Staghorn Fern Care
By Rob Sproule
Admit it, the plant geek in you loves these things! But where do they come from, how do we care for them and are they safe for our pets? Let’s dig deeper”¦.
“Plant a garden in which strange plants grow and mysteries bloom.”
– Ken Kesey
Staghorns are a plant-geek’s dream. They’re named for the unique shape of their fronds, which make them look like a botanical hunting trophy hanging on your wall. I love them for their stoic independence. They have a bolder, more masculine vibe than other ferns. Those who try them often come to love them, and they become a part of the family as they hang quietly on the wall.
Where do They Come From?:
“Stags” are native to the Old-world tropics (Africa, Asia, Australia). There are over a dozen species that, whether you call them Staghorn, Elkhorn, or Antelope Ears, you’ll never confuse them with any other plant.
They’re epiphytic (live on trees, not soil), and I’ve seen them the size of Volkswagens perched in the Ecuadorian canopy. Organic material falls into their central basin for nutrients and they propagate themselves via pups that sprout from the mother plant (and which can be harvested if you’re eager).
They’ll grow to hundreds of pounds in the wild (far less in your home, thankfully). Platycerium bifurcatum is the easiest species to grow, and the type you’ll find for sale 95% of the time.
Caring for Staghorns:
Stags are unique plants that require a few unique habits. Adopt these, and your living plant art will flourish for generations. Your fern is probably in a hanging basket or mounted on a wooden plaque with either fishing line or burlap. They’re used to absorbing water through their fronds, so keep a bottle nearby and try to mist daily.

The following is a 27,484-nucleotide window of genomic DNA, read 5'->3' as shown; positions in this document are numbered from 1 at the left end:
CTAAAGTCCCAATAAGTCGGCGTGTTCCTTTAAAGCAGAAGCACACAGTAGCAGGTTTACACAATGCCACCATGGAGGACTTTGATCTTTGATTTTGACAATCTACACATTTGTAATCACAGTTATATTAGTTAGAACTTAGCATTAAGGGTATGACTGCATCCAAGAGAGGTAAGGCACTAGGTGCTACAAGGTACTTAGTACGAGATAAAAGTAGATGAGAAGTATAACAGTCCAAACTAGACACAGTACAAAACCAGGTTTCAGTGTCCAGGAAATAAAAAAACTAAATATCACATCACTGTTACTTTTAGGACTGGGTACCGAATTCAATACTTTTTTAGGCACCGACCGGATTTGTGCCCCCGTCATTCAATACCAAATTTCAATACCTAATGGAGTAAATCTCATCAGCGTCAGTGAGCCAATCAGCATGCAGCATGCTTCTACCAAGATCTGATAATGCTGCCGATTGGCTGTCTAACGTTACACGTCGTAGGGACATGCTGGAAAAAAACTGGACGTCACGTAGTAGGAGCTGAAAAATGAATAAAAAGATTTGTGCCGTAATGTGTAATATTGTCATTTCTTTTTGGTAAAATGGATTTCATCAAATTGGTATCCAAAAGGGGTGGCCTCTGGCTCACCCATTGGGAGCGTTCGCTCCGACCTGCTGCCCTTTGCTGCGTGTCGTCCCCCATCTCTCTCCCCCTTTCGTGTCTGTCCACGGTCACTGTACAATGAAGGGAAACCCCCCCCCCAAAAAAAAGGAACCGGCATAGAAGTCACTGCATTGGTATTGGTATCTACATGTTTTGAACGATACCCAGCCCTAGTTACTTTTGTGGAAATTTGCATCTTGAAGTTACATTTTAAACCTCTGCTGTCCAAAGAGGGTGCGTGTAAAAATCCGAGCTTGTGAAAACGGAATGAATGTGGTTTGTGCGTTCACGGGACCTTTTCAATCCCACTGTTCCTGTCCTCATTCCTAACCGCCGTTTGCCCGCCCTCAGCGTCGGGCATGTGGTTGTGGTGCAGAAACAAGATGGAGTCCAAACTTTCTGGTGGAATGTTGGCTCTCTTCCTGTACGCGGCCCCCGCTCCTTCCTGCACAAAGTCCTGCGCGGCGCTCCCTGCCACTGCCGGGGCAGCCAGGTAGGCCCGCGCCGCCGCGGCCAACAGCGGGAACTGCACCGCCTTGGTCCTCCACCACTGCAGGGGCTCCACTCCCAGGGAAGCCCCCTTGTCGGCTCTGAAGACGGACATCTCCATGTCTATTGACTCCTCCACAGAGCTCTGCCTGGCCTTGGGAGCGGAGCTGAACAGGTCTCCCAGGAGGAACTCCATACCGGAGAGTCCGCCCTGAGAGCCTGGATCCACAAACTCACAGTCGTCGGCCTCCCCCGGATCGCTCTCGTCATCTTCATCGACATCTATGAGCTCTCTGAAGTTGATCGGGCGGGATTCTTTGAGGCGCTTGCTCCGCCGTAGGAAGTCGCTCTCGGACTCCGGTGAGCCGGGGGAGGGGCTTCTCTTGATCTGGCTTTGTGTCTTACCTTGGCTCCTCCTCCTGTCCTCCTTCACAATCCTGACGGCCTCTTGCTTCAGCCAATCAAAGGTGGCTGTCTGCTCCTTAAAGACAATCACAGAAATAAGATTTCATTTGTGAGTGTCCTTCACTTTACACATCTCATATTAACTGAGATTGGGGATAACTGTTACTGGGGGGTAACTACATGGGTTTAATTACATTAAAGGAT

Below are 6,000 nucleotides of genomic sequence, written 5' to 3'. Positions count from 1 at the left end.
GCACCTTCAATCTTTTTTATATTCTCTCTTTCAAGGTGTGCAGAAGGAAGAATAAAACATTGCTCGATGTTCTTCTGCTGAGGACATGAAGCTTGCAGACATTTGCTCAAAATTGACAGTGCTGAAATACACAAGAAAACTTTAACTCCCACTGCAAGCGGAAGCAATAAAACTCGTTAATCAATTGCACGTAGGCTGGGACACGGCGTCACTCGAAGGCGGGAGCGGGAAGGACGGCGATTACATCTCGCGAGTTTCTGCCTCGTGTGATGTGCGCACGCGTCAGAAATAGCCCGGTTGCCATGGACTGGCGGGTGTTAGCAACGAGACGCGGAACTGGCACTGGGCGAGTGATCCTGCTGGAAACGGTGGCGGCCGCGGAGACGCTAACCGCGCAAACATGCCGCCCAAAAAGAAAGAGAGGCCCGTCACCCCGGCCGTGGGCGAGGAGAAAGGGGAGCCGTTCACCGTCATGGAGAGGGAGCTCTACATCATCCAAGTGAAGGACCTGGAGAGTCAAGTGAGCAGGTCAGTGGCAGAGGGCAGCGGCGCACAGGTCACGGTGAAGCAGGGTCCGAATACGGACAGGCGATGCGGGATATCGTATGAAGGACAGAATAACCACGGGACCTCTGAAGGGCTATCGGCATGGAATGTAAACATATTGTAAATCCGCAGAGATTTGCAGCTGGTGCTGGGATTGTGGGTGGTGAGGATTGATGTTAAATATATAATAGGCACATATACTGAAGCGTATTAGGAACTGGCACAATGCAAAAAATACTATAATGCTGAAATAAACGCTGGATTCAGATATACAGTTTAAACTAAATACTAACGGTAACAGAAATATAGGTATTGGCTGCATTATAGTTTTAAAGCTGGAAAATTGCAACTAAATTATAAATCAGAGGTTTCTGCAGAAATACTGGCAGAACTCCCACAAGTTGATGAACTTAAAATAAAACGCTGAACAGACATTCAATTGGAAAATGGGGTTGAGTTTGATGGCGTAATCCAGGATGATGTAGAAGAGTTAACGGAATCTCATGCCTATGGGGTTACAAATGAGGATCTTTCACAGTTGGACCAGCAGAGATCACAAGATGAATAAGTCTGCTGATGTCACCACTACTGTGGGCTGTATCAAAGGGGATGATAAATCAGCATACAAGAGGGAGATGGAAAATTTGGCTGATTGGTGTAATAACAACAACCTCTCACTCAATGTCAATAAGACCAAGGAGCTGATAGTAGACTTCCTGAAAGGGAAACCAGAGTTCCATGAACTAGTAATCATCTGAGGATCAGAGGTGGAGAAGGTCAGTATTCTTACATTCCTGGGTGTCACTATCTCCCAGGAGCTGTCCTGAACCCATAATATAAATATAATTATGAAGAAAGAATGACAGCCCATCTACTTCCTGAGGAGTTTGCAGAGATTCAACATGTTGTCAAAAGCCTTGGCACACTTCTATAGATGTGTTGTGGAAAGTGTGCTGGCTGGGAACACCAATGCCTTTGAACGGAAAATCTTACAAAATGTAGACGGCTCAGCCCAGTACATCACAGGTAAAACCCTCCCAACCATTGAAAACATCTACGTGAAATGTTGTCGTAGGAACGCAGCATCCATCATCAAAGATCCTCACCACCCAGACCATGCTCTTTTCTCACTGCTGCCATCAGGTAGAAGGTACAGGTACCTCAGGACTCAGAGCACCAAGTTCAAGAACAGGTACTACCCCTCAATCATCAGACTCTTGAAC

Every week or two (more often in summer), submerge them in a sink of luke-warm water for 10-20 minutes, then empty the sink and let them drip dry. Misting is essential but not quite enough; the organic goodness in the root ball needs to stay moist. If it has high humidity (ie a bathroom or above your sink), mist less. If it’s not getting enough misting it will tell you with browning on the ends of its fronds. You’ll need more light than the average fern. Keep it in one of your brighter rooms, just not right against a south or west facing window or it will burn. It’s not a great candidate for offices or basements with little or no natural light.
Periodically, you’ll notice a chocolate-brown fuzz on it’s fronds’ undersides. These are spores, and your Stag is hoping to cast them into the wind. You can harvest them to grow new ones if you’re keen, but make sure you’re very keen. It takes a few years.
Are They Poisonous to Cats?:
This is a surprisingly common question. One day I’ll find the nugget of urban myth that this came from, but for now a simple “no” will do. While I’m at it, they also aren’t toxic to dogs, horses, and that most mischievous of species: human children.